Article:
I don't know how it is on the photography tours, but I know that things can feel rushed on the standard tours of Antelope Canyon. This is because everything is on a timer, and they don't want stragglers throwing things off. This unfortunately means that if the light beams don't show up until the last 10 minutes of your tour, you won't get any extra time to see/photograph them.
It's pretty well-organized
Considering the amount of people that they shuttle through the canyon each day, things actually run pretty smoothly. You move slowly through the canyon one way, stopping frequently for your guide to point out cool rock formations or help you take photos. Then you move back through much more quickly on the way out (so quickly that you're not supposed to stop at all – though our group did stop briefly to see some light beams).
Photographers get priority
If you do manage to book a longer photography tour, you get priority when it comes to the best spots to take photos. Guides will try to shoo people out of your shots, and people generally respect the fact that you've paid a bit more in hopes of getting better photos in the canyon.
So what's my conclusion? Well, I can say that there was definitely a difference between my very first tour of Upper Antelope Canyon and my second. In the last 5 years, the slot canyon has become MUCH more popular, and I definitely felt more rushed the second time around.
Upper Antelope Canyon is not the only slot canyon near Page. You can visit Lower Antelope Canyon, for example, which is just across the road. It's much easier to visit (you can more or less just show up and hop on a tour), and entry is considerably cheaper.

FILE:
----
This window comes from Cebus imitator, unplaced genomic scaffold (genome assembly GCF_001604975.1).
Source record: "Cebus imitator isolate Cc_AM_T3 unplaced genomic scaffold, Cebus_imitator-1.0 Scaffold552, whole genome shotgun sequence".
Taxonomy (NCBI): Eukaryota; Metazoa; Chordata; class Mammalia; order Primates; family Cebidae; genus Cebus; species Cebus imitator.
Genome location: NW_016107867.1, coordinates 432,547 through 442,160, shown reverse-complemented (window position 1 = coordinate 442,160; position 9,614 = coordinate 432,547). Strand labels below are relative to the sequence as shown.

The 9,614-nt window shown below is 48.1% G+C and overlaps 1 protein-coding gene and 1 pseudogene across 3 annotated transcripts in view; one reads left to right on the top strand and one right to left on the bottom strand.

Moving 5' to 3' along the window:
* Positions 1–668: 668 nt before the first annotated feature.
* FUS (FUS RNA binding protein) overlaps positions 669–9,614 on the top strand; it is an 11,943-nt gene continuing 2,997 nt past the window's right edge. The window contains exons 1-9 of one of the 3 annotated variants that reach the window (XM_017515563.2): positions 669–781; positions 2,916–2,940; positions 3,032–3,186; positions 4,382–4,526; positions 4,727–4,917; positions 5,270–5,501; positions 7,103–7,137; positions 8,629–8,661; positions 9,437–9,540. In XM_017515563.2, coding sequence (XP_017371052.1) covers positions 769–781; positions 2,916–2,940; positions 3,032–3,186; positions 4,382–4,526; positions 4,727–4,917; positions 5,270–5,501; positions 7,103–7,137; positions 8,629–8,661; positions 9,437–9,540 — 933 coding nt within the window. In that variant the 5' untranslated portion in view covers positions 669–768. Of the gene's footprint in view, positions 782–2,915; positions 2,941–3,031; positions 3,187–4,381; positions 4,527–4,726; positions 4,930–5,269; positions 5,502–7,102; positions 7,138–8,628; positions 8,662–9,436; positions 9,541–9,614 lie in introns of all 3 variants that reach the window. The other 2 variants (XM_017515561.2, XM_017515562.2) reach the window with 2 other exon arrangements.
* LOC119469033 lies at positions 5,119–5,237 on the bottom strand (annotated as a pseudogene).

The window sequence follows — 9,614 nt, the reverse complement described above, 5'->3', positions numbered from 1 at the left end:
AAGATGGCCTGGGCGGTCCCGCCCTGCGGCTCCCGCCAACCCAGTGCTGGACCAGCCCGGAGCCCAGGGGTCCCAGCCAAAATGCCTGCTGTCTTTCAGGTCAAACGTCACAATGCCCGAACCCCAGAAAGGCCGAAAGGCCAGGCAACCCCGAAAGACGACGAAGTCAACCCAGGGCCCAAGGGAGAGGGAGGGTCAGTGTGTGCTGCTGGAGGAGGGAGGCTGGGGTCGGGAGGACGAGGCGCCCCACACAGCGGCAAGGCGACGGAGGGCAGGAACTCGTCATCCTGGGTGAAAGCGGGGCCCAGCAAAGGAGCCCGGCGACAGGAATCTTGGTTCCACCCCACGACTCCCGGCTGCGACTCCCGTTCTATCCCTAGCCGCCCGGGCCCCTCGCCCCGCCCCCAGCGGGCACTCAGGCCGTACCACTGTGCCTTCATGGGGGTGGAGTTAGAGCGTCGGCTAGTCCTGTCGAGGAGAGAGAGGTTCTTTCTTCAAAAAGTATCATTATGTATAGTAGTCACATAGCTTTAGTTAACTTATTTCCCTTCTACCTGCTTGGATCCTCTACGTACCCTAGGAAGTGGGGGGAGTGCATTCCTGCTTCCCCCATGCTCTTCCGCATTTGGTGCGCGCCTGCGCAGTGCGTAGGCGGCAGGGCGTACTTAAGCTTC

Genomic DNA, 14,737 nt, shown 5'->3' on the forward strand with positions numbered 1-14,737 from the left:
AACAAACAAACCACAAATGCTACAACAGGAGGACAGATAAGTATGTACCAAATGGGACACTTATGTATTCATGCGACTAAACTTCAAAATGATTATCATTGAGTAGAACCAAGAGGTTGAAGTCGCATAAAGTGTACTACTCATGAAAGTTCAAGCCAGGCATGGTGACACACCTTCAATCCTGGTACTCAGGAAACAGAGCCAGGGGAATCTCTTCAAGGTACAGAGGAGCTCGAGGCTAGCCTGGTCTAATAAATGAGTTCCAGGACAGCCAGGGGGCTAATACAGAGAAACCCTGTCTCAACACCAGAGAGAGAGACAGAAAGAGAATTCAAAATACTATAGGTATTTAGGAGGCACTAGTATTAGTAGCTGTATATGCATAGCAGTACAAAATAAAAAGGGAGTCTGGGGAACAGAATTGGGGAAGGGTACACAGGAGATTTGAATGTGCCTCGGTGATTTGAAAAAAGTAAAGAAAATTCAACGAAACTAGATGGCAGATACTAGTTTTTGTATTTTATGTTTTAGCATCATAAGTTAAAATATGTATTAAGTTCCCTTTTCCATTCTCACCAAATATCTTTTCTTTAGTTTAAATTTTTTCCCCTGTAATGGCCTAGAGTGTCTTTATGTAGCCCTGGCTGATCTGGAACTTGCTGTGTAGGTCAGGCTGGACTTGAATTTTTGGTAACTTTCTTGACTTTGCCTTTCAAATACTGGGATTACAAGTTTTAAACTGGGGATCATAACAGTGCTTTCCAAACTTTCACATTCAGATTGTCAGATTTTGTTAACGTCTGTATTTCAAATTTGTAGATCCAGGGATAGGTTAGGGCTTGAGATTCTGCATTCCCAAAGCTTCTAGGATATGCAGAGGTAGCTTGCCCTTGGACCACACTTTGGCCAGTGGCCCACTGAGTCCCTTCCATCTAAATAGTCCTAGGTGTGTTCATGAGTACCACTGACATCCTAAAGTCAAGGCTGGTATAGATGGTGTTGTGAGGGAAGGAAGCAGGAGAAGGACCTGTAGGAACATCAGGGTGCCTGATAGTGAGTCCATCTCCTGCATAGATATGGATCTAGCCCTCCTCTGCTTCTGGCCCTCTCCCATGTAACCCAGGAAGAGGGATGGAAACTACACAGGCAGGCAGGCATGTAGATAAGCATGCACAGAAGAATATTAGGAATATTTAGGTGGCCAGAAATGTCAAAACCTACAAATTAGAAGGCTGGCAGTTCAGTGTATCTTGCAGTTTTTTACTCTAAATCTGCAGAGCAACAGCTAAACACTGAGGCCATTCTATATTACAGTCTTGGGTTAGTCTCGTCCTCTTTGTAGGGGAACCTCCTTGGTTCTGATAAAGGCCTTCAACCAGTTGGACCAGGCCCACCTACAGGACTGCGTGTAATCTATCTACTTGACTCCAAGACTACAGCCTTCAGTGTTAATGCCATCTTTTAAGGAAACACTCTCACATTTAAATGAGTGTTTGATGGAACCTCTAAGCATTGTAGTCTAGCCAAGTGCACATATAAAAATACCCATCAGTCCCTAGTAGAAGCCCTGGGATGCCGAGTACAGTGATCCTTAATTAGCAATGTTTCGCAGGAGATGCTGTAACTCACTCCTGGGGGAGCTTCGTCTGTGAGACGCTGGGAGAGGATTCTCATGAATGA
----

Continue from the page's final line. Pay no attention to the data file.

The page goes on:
BUT, Upper Antelope Canyon is the only place where you have a chance of seeing those iconic light beams.
Of course, since you have to book tours in advance, there's no guarantee of clear, sunny skies to allow for those light beams to shine down between the canyon walls… But the chances of seeing them are pretty good during the summer months.
So would I recommend going?
To be honest, I think I still would. Upper Antelope Canyon is so unique and so incredible that I think it's possible to look past the crowds and still be able to appreciate the beauty of the place.
However, if you don't like crowds and aren't too concerned about seeing those light beams, then I would probably suggest skipping this one.
IF YOU GO…
Elliot and I booked a 10:30 a.m. tour with Chief Tsosie's Antelope Slot Canyon Tours for $58 each. Most of the companies in Page give similar tours (and also have similar names), so I don't know that it really matters all that much who you go with. Just be sure to book your tour online ahead of time if you plan to visit during peak season (which starts as early as April each year). Also note that, unless you book a dedicated photography tour, you are not permitted to bring a tripod into Upper Antelope Canyon.
If you're more interested in Lower Antelope Canyon, check out Ken's Tours.
So what do you think? Would you go, or would you skip this one?
Amanda Williams is the award-winning blogger behind A Dangerous Business Travel Blog. She has traveled to more than 60 countries on 6 continents from her home base in Ohio, specializing in experiential and thoughtful travel through the US, Europe, and rest of the world. Amanda only shares tips based on her personal experiences and places she's actually traveled!